Sales at U.S. stores, restaurants and online retailers increased a seasonally adjusted 0.4% in April from the prior month, the largest gain in three months, the Commerce Department said Friday. Also, the University of Michigan reported its consumer-sentiment index rose to 97.7 in early May—the strongest reading since January, when sentiment reached a 13-year high.
These are tough times for the U.S. retail industry, with stores closing at a record pace so far in 2017. It’s no secret why: Amazon is gobbling up more and more sales of clothing, electronics, and other items that once drew shoppers to department stores and malls. The grocery business has been a safe haven in recent years. Only about 1 percent of the roughly $1.5 trillion industry has moved online. That’s made supermarkets an attractive real estate tenant in an era when other shopping has moved from the mall to the living room couch.
American retailers are closing stores at a record pace this year as they feel the fallout from decades of overbuilding and the rise of online shopping. Based on the pace so far, the brokerage estimates retailers will close more than 8,600 locations this year, which would eclipse the number of closings during the 2008 recession.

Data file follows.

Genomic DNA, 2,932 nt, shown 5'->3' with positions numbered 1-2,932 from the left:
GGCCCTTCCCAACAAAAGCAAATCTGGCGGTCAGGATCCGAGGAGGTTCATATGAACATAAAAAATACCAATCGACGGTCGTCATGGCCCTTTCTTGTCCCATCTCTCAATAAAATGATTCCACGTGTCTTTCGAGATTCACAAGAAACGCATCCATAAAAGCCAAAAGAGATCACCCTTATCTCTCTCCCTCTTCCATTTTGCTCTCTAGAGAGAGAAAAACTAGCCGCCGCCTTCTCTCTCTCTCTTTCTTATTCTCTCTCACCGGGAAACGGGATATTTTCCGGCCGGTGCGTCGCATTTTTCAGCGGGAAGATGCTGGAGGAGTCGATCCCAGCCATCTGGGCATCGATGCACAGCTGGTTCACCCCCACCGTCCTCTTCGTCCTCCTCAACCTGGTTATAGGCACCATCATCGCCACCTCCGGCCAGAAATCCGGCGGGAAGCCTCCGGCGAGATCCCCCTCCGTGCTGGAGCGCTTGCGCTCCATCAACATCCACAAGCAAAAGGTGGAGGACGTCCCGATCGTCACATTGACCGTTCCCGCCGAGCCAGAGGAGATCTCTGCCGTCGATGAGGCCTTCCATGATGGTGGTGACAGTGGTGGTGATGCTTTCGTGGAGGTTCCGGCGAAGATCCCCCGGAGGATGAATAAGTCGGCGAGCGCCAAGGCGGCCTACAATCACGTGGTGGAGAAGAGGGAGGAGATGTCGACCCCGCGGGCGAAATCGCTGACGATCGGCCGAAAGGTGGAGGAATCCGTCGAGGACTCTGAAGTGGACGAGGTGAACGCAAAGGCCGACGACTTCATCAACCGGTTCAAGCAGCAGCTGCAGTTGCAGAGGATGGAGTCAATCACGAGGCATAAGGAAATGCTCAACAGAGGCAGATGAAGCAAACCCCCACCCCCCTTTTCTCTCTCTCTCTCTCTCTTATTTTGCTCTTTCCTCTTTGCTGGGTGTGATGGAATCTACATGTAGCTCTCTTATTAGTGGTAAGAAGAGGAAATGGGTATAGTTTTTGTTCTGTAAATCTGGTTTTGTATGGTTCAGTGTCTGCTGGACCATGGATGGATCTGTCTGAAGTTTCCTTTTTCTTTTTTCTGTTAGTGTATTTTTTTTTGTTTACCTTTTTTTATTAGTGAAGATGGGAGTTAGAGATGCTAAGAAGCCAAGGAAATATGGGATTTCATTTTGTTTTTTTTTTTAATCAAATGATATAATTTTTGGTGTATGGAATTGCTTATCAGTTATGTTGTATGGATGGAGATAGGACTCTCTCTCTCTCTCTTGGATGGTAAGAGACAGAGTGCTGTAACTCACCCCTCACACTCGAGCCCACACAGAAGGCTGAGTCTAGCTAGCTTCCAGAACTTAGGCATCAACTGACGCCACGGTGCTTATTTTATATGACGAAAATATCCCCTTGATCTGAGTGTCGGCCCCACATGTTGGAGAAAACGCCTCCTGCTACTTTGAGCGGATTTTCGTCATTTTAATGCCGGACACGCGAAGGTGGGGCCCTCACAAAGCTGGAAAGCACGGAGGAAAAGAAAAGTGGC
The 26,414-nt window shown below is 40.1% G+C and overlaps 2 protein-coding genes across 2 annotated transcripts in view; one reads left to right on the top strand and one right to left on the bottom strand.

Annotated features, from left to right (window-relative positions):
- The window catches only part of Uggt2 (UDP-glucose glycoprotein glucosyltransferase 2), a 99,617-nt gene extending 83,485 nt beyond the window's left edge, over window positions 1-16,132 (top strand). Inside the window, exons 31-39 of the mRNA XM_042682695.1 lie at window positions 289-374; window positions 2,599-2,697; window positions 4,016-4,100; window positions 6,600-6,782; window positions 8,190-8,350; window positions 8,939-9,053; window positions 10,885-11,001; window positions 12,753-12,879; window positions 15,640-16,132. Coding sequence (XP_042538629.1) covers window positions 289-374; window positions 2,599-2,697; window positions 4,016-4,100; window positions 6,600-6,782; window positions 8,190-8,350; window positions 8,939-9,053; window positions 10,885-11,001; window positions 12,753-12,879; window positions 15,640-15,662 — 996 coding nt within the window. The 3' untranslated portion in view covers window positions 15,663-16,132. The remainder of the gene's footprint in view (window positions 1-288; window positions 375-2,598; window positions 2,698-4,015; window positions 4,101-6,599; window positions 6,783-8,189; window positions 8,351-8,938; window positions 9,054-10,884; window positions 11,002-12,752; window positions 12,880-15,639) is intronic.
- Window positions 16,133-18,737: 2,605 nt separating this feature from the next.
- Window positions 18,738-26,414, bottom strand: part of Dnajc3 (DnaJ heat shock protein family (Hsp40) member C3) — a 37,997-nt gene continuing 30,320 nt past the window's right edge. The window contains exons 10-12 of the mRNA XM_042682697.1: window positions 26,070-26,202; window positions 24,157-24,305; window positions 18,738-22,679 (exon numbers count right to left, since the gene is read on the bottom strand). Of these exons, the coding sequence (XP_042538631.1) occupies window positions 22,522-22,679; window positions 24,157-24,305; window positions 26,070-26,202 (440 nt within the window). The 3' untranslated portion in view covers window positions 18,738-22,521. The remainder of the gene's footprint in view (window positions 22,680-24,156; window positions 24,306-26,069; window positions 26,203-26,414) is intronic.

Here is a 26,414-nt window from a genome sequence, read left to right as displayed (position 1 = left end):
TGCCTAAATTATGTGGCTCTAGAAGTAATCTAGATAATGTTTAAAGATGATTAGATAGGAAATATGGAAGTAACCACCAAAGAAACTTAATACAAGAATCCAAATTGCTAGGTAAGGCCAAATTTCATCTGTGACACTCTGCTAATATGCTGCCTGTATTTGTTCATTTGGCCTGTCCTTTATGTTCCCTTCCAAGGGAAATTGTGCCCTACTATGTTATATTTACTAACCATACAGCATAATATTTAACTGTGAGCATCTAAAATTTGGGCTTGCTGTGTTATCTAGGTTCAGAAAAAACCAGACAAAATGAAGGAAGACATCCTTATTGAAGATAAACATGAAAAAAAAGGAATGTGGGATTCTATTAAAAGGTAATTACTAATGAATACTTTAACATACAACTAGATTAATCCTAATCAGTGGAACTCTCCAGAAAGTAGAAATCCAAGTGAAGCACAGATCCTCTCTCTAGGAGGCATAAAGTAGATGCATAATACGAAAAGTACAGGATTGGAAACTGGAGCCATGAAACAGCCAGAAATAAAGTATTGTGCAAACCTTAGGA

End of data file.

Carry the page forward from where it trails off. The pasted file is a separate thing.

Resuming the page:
Since October, about 89,000 workers in general merchandise stores have lost their jobs, which is more than the number of people employed in the entire US coal industry, The New York Times reported. . . The retail industry, which employs about one out of every 10 American workers, typically pays low wages but provides employment to people in every age bracket, as well as those who are low-skilled and need flexible scheduling options.
So when these workers lose their jobs, they can have a hard time finding other employment.
The profound reordering of New York’s shopping scene reflects a broad restructuring in the American retail industry.
E-commerce players, led by the industry giant Amazon, have made it so easy and fast for people to shop online that traditional retailers, shackled by fading real estate and a culture of selling in stores, are struggling to compete. This shift has been building gradually for years. But economists, retail workers and real estate investors say it appears that it has sped up in recent months.
Between 2010 and 2014, e-commerce grew by an average of $30 billion annually. Over the past three years, average annual growth has increased to $40 billion.